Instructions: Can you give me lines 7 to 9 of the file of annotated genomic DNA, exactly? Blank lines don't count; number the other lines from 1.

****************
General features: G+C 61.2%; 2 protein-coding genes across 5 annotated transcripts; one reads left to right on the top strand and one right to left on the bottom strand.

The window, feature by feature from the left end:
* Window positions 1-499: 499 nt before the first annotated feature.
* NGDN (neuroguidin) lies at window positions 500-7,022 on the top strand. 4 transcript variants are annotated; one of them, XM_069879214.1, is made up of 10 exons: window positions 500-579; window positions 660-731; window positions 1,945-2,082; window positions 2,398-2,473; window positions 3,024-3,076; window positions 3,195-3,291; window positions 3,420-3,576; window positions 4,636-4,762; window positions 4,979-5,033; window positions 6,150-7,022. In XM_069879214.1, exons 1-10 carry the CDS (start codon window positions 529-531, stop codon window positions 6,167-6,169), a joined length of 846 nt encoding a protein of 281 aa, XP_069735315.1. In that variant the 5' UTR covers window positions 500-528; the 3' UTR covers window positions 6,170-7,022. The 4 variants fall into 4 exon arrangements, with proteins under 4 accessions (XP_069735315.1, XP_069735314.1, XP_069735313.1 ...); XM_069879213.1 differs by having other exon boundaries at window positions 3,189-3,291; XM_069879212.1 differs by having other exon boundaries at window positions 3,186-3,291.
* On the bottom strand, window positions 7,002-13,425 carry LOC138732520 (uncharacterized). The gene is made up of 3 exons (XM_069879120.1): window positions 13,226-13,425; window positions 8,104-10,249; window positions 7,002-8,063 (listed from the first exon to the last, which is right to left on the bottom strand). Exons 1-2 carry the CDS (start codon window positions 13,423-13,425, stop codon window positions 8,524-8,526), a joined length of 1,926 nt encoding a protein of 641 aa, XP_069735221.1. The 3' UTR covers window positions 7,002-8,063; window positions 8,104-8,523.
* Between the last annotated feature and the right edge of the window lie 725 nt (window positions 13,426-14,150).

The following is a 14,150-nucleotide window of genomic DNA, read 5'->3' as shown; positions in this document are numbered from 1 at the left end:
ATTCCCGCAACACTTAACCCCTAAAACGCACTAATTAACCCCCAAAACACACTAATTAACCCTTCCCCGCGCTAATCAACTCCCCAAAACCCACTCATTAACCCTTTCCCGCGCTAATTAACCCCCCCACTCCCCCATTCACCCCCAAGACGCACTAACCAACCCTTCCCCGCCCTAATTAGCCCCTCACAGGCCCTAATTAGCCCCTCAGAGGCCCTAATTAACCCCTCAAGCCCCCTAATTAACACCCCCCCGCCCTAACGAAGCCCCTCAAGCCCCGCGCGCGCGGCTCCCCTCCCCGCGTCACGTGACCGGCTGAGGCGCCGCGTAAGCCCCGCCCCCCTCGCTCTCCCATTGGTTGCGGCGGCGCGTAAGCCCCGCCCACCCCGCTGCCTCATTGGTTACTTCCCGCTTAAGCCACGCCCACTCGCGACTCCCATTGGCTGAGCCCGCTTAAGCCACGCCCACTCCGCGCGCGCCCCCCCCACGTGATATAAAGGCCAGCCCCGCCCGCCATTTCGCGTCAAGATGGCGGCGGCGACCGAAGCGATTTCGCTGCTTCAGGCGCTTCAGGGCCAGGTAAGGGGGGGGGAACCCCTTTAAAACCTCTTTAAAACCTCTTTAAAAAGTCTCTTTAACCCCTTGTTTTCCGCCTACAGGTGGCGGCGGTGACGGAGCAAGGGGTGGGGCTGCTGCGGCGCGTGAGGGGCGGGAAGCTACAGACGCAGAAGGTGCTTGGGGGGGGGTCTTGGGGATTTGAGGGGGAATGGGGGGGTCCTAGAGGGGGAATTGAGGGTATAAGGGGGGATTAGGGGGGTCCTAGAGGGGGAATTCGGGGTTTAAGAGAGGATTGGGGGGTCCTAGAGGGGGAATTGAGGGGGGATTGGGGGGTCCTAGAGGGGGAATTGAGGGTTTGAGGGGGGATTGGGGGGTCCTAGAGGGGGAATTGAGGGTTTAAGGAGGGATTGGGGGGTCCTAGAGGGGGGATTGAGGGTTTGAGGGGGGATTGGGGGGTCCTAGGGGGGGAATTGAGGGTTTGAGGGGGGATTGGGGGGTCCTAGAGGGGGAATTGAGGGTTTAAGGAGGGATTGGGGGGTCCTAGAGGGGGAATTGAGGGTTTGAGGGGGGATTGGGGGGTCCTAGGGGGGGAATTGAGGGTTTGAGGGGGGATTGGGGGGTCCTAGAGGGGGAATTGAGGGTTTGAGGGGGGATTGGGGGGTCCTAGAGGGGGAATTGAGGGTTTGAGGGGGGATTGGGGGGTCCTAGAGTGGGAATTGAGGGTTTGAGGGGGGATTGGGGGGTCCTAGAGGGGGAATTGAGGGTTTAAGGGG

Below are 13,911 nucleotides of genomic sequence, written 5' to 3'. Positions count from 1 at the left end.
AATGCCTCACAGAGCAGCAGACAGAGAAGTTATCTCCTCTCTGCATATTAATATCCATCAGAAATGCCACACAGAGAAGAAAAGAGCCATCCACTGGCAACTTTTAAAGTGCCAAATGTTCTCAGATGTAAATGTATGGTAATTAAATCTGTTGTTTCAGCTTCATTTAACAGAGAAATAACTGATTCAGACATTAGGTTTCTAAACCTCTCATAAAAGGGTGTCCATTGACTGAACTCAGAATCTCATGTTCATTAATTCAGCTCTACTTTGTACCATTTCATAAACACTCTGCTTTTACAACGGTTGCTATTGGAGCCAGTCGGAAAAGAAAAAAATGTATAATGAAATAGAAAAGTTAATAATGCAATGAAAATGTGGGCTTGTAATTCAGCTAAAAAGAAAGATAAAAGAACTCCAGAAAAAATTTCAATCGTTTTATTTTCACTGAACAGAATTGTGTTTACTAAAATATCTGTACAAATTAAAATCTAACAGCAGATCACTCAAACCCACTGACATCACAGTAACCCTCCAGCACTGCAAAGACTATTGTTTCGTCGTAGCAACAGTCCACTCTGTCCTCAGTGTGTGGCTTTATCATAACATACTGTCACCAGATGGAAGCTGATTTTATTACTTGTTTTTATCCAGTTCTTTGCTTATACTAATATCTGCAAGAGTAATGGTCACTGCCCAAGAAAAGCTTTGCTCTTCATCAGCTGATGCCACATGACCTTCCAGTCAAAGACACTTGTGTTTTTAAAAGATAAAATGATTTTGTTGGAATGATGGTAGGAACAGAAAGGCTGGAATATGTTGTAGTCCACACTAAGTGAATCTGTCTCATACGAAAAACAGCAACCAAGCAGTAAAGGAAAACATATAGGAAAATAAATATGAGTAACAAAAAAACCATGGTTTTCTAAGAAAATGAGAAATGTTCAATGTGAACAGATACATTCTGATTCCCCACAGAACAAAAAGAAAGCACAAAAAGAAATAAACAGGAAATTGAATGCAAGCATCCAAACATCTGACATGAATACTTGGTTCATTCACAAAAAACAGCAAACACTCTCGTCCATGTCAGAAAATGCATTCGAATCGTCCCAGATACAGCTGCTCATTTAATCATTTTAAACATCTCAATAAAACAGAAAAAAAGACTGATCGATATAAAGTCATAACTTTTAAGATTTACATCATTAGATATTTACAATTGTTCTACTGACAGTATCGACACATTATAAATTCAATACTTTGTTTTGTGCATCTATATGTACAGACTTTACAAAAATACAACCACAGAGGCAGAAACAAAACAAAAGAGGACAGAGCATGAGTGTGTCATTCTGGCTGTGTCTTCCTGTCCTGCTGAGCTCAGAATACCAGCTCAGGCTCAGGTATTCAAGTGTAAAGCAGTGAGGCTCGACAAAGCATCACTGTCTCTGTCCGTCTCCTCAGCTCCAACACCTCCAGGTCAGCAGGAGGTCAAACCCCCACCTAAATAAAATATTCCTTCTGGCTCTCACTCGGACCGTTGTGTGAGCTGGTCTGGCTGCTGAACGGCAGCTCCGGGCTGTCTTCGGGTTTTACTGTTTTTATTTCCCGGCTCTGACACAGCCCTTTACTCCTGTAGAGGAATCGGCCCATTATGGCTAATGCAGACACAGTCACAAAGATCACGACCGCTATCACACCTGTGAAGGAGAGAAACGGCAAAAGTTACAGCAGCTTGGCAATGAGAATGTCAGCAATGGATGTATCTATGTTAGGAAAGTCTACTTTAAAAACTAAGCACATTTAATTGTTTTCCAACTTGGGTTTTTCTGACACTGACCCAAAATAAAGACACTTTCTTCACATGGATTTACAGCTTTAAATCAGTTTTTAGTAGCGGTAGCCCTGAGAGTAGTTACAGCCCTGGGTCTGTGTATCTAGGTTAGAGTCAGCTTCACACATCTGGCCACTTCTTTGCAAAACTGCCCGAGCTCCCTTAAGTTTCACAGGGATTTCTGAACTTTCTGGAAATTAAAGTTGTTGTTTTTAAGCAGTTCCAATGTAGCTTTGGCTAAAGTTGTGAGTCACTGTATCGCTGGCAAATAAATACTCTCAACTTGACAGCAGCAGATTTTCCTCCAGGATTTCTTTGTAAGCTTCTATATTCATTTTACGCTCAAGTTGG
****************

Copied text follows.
The following is a 14,150-nucleotide window of genomic DNA, read 5'->3' as shown; positions in this document are numbered from 1 at the left end:
ATTCCCGCAACACTTAACCCCTAAAACGCACTAATTAACCCCCAAAACACACTAATTAACCCTTCCCCGCGCTAATCAACTCCCCAAAACCCACTCATTAACCCTTTCCCGCGCTAATTAACCCCCCCACTCCCCCATTCACCCCCAAGACGCACTAACCAACCCTTCCCCGCCCTAATTAGCCCCTCACAGGCCCTAATTAGCCCCTCAGAGGCCCTAATTAACCCCTCAAGCCCCCTAATTAACACCCCCCCGCCCTAACGAAGCCCCTCAAGCCCCGCGCGCGCGGCTCCCCTCCCCGCGTCACGTGACCGGCTGAGGCGCCGCGTAAGCCCCGCCCCCCTCGCTCTCCCATTGGTTGCGGCGGCGCGTAAGCCCCGCCCACCCCGCTGCCTCATTGGTTACTTCCCGCTTAAGCCACGCCCACTCGCGACTCCCATTGGCTGAGCCCGCTTAAGCCACGCCCACTCCGCGCGCGCCCCCCCCACGTGATATAAAGGCCAGCCCCGCCCGCCATTTCGCGTCAAGATGGCGGCGGCGACCGAAGCGATTTCGCTGCTTCAGGCGCTTCAGGGCCAGGTAAGGGGGGGGGAACCCCTTTAAAACCTCTTTAAAACCTCTTTAAAAAGTCTCTTTAACCCCTTGTTTTCCGCCTACAGGTGGCGGCGGTGACGGAGCAAGGGGTGGGGCTGCTGCGGCGCGTGAGGGGCGGGAAGCTACAGACGCAGAAGGTGCTTGGGGGGGGGTCTTGGGGATTTGAGGGGGAATGGGGGGGTCCTAGAGGGGGAATTGAGGGTATAAGGGGGGATTAGGGGGGTCCTAGAGGGGGAATTCGGGGTTTAAGAGAGGATTGGGGGGTCCTAGAGGGGGAATTGAGGGGGGATTGGGGGGTCCTAGAGGGGGAATTGAGGGTTTGAGGGGGGATTGGGGGGTCCTAGAGGGGGAATTGAGGGTTTAAGGAGGGATTGGGGGGTCCTAGAGGGGGGATTGAGGGTTTGAGGGGGGATTGGGGGGTCCTAGGGGGGGAATTGAGGGTTTGAGGGGGGATTGGGGGGTCCTAGAGGGGGAATTGAGGGTTTAAGGAGGGATTGGGGGGTCCTAGAGGGGGAATTGAGGGTTTGAGGGGGGATTGGGGGGTCCTAGGGGGGGAATTGAGGGTTTGAGGGGGGATTGGGGGGTCCTAGAGGGGGAATTGAGGGTTTGAGGGGGGATTGGGGGGTCCTAGAGGGGGAATTGAGGGTTTGAGGGGGGATTGGGGGGTCCTAGAGTGGGAATTGAGGGTTTGAGGGGGGATTGGGGGGTCCTAGAGGGGGAATTGAGGGTTTAAGGGG

Below are 13,911 nucleotides of genomic sequence, written 5' to 3'. Positions count from 1 at the left end.